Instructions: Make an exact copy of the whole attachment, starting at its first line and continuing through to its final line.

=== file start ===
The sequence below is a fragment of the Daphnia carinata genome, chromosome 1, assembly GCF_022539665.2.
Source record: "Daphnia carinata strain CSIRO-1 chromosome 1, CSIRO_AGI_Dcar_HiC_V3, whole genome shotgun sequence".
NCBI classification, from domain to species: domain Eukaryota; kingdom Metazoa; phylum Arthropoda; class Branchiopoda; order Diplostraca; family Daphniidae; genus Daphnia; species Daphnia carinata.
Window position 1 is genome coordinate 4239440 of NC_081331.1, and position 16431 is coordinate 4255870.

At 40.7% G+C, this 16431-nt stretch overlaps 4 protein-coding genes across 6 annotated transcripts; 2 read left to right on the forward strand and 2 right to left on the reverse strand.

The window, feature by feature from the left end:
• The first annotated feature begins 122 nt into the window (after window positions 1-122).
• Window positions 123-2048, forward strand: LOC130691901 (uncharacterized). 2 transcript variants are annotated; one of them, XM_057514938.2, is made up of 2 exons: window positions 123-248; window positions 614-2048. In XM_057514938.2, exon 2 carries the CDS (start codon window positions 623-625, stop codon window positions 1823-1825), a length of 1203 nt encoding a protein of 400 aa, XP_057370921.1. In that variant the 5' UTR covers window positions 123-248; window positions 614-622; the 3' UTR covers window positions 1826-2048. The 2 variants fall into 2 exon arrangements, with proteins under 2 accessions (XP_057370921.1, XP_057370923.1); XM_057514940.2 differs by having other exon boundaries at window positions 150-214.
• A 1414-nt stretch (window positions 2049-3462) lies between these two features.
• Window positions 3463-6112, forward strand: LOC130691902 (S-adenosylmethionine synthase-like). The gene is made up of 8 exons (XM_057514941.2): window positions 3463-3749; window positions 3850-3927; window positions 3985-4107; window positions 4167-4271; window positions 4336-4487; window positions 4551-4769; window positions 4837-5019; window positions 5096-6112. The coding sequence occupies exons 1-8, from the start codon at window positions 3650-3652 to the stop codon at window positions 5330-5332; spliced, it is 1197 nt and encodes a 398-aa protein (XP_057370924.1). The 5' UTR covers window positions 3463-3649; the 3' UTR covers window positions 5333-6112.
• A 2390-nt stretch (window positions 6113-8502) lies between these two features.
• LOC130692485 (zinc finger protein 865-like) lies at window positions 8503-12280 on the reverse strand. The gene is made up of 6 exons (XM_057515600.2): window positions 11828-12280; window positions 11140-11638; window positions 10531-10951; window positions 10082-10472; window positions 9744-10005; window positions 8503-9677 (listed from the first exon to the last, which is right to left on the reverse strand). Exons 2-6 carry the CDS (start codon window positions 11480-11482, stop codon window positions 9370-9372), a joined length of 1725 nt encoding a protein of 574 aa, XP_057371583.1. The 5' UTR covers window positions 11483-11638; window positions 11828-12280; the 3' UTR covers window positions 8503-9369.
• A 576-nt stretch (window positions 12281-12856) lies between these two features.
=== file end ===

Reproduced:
The sequence below is a fragment of the Daphnia carinata genome, chromosome 1, assembly GCF_022539665.2.
Source record: "Daphnia carinata strain CSIRO-1 chromosome 1, CSIRO_AGI_Dcar_HiC_V3, whole genome shotgun sequence".
NCBI classification, from domain to species: domain Eukaryota; kingdom Metazoa; phylum Arthropoda; class Branchiopoda; order Diplostraca; family Daphniidae; genus Daphnia; species Daphnia carinata.
Window position 1 is genome coordinate 4239440 of NC_081331.1, and position 16431 is coordinate 4255870.

At 40.7% G+C, this 16431-nt stretch overlaps 4 protein-coding genes across 6 annotated transcripts; 2 read left to right on the forward strand and 2 right to left on the reverse strand.

The window, feature by feature from the left end:
• The first annotated feature begins 122 nt into the window (after window positions 1-122).
• Window positions 123-2048, forward strand: LOC130691901 (uncharacterized). 2 transcript variants are annotated; one of them, XM_057514938.2, is made up of 2 exons: window positions 123-248; window positions 614-2048. In XM_057514938.2, exon 2 carries the CDS (start codon window positions 623-625, stop codon window positions 1823-1825), a length of 1203 nt encoding a protein of 400 aa, XP_057370921.1. In that variant the 5' UTR covers window positions 123-248; window positions 614-622; the 3' UTR covers window positions 1826-2048. The 2 variants fall into 2 exon arrangements, with proteins under 2 accessions (XP_057370921.1, XP_057370923.1); XM_057514940.2 differs by having other exon boundaries at window positions 150-214.
• A 1414-nt stretch (window positions 2049-3462) lies between these two features.
• Window positions 3463-6112, forward strand: LOC130691902 (S-adenosylmethionine synthase-like). The gene is made up of 8 exons (XM_057514941.2): window positions 3463-3749; window positions 3850-3927; window positions 3985-4107; window positions 4167-4271; window positions 4336-4487; window positions 4551-4769; window positions 4837-5019; window positions 5096-6112. The coding sequence occupies exons 1-8, from the start codon at window positions 3650-3652 to the stop codon at window positions 5330-5332; spliced, it is 1197 nt and encodes a 398-aa protein (XP_057370924.1). The 5' UTR covers window positions 3463-3649; the 3' UTR covers window positions 5333-6112.
• A 2390-nt stretch (window positions 6113-8502) lies between these two features.
• LOC130692485 (zinc finger protein 865-like) lies at window positions 8503-12280 on the reverse strand. The gene is made up of 6 exons (XM_057515600.2): window positions 11828-12280; window positions 11140-11638; window positions 10531-10951; window positions 10082-10472; window positions 9744-10005; window positions 8503-9677 (listed from the first exon to the last, which is right to left on the reverse strand). Exons 2-6 carry the CDS (start codon window positions 11480-11482, stop codon window positions 9370-9372), a joined length of 1725 nt encoding a protein of 574 aa, XP_057371583.1. The 5' UTR covers window positions 11483-11638; window positions 11828-12280; the 3' UTR covers window positions 8503-9369.
• A 576-nt stretch (window positions 12281-12856) lies between these two features.